De-identification of data refers to the process used to prevent personal identifiers from being connected with information. The FTC indicated in its 2012 report Protecting Consumer Privacy in an Era of Rapid Change: Recommendations for Businesses and Policymakers that the FTC’s privacy framework only applies to data that is “reasonably linkable” to a consumer.1 The report explains that “data is not ‘reasonably linkable’ to the extent that a company: (1) takes reasonable measures to ensure that the data is de-identified; (2) publicly commits not to try to re-identify the data; and (3) contractually prohibits downstream recipients from trying to re-identify the data.”2 With respect to the first prong of the test, the FTC clarified that this “means that a company must achieve a reasonable level of justified confidence that the data cannot reasonably be used to infer information about, or otherwise be linked to, a particular consumer, computer, or other device.”3 Thus, the FTC recognizes that while it may not be possible to remove the disclosure risk completely, de-identification is considered successful when there is a reasonable basis to believe that the remaining information in a particular record cannot be used to identify an individual. The FCC has adopted in its Broadband Privacy Order the FTC’s three-part de-identification test.4

De-identification is not a single technique, but rather a collection of approaches, tools, and algorithms that can be applied to different kinds of data with differing levels of effectiveness. In 2010, the National Institute of Standards and Technology (NIST) published the Guide to Protecting the Confidentiality of Personally Identifiable Information (PII) that provides a set of instructions and de-identification techniques for federal agencies, which can also be used by non-governmental organizations on a voluntary basis. The guide defines “de-identified information” as “records that have had enough PII removed or obscured, also referred to as masked or obfuscated, such that the remaining information does not identify an individual and there is no reasonable basis to believe that the information can be used to identify an individual.”5



The number of specific types of data that must be removed from a health record to qualify under the HIPAA “Safe Harbor” De-Identification Method.6



The re-identification risk found by two studies of health records that had been de-identified using field suppression methods.7/8



The number of randomly chosen observations of an individual that could be used to uniquely identify 95% of “mobility traces” (a record of locations and times that a person or vehicle visited over a year).9

Key Definition: “Anonymization” of data refers to a subcategory of de-identification whereby data can never be re-identified. This differs from de-identified data, which is data that may be linked to individuals using a code, algorithm, or pseudonym.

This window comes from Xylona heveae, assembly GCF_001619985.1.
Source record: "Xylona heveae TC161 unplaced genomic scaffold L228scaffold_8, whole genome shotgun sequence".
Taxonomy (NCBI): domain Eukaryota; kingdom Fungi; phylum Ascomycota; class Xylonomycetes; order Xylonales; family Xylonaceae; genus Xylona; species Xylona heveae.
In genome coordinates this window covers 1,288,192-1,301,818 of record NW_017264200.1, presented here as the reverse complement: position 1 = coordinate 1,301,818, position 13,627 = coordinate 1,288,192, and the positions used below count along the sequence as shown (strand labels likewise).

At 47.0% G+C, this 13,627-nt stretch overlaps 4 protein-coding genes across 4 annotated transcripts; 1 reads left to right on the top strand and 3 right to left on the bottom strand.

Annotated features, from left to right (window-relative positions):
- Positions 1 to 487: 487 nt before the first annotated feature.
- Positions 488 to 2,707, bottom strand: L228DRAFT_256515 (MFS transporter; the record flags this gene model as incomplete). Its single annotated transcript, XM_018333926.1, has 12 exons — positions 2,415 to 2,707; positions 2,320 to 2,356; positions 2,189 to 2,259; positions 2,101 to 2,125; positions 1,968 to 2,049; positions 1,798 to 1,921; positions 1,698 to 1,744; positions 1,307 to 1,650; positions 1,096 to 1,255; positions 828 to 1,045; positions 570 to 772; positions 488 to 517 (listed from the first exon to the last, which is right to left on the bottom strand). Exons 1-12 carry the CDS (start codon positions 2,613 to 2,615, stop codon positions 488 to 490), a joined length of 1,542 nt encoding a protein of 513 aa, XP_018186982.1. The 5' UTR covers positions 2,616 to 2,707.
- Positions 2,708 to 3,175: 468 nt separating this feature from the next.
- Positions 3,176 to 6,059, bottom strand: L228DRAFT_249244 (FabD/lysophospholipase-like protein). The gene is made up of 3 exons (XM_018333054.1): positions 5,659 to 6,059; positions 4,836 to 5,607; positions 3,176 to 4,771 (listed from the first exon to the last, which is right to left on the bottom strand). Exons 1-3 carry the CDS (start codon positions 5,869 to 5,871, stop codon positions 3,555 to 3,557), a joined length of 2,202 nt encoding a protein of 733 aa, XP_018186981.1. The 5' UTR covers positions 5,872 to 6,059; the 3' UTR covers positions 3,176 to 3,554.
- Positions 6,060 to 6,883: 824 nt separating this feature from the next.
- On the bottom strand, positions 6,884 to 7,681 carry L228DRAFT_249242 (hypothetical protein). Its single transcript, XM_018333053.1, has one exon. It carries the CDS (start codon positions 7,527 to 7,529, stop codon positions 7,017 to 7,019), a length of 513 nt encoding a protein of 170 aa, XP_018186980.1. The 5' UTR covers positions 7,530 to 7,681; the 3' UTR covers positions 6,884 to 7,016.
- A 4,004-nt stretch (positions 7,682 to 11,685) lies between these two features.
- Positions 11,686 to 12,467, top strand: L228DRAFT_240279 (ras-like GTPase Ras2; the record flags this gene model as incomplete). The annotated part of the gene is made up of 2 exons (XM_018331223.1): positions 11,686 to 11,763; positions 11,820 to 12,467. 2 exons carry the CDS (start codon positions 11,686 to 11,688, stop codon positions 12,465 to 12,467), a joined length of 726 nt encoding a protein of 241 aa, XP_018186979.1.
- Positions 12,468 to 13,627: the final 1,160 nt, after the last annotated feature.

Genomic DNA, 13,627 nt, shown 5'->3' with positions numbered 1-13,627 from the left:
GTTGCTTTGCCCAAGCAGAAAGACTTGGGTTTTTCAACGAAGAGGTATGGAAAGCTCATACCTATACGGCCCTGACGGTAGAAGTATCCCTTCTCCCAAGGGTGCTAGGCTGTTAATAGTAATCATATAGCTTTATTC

Key Definition: “Pseudonymization” of data refers to a procedure by which personal identifiers in a set of information are replaced with artificial identifiers, or pseudonyms.

Key Definition: “Aggregation” of data refers to the process by which information is compiled and expressed in summary form.


NIST has identified the following five techniques that can be used to de-identify records of information:

  1. Suppression: The personal identifiers can be suppressed, removed, or replaced with completely random values.
  2. Averaging: The personal identifiers of a selected field of data can be replaced with the average value for the entire group of data.
  3. Generalization: The personal identifiers can be reported as being within a given range or as a member of a set (i.e., names can be replaced with “PERSON NAME”).
  4. Perturbation: The personal identifiers can be exchanged with other information within a defined level of variation (i.e., DOB may be randomly adjusted -5 or +5 years).
  5. Swapping: The personal identifiers can be replaced between records (i.e., swapping the ZIP codes of two unrelated records).

1. Federal Trade Commission, Protecting Consumer Privacy in an Era of Rapid Change: Recommendations for Businesses and Policymakers, (March 2012), available at  

2. Id. at iv.

3. Id. at 21.

4. Protecting the Privacy of Customers of Broadband and other Telecommunications Services, Notice of Proposed Rulemaking, WC Docket No. 16-106, 30 FCC Rcd ___ (2016), para. 106, available at

5. National Institute of Standards and Technology, Guide to Protecting the Confidentiality of Personally Identifiable Information (PII), (April 2010), available at

6. 45 CFR 164.514.

7. Kathleen Benitez and Bradley Malin, "Evaluating re-identification risks with respect to the HIPAA privacy rule,” J. Am Med Inform Assoc. 2010; 17:169-177.

8. Peter K. Kwok and Deborah Lafky, “Harder Than You Think: A Case Study of Re-identification Risk of HIPAA Compliant Records,” Joint Statistical Meeting, August 2, 2011.

9. Yves-Alexandre de Montjoye et al., "Unique in the Crowd: The privacy bounds of human mobility," Scientific Reports 3 (2013), Article 1376.